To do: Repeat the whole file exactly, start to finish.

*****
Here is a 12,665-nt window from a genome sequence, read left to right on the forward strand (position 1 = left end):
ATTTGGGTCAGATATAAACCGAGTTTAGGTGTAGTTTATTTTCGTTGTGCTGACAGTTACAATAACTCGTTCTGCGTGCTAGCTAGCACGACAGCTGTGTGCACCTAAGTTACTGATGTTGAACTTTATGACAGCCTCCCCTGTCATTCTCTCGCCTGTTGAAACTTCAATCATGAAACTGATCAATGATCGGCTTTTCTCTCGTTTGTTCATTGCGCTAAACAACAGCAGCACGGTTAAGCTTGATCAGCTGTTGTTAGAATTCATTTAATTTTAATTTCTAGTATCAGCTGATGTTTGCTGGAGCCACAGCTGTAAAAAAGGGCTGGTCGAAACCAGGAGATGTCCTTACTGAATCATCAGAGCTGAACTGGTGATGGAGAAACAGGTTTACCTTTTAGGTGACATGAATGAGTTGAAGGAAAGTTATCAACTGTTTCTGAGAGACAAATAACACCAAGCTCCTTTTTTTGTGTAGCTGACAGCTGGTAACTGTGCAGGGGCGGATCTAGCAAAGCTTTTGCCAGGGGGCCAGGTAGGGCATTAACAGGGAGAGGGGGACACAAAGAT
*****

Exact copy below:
Here is a 12,665-nt window from a genome sequence, read left to right on the forward strand (position 1 = left end):
ATTTGGGTCAGATATAAACCGAGTTTAGGTGTAGTTTATTTTCGTTGTGCTGACAGTTACAATAACTCGTTCTGCGTGCTAGCTAGCACGACAGCTGTGTGCACCTAAGTTACTGATGTTGAACTTTATGACAGCCTCCCCTGTCATTCTCTCGCCTGTTGAAACTTCAATCATGAAACTGATCAATGATCGGCTTTTCTCTCGTTTGTTCATTGCGCTAAACAACAGCAGCACGGTTAAGCTTGATCAGCTGTTGTTAGAATTCATTTAATTTTAATTTCTAGTATCAGCTGATGTTTGCTGGAGCCACAGCTGTAAAAAAGGGCTGGTCGAAACCAGGAGATGTCCTTACTGAATCATCAGAGCTGAACTGGTGATGGAGAAACAGGTTTACCTTTTAGGTGACATGAATGAGTTGAAGGAAAGTTATCAACTGTTTCTGAGAGACAAATAACACCAAGCTCCTTTTTTTGTGTAGCTGACAGCTGGTAACTGTGCAGGGGCGGATCTAGCAAAGCTTTTGCCAGGGGGCCAGGTAGGGCATTAACAGGGAGAGGGGGACACAAAGAT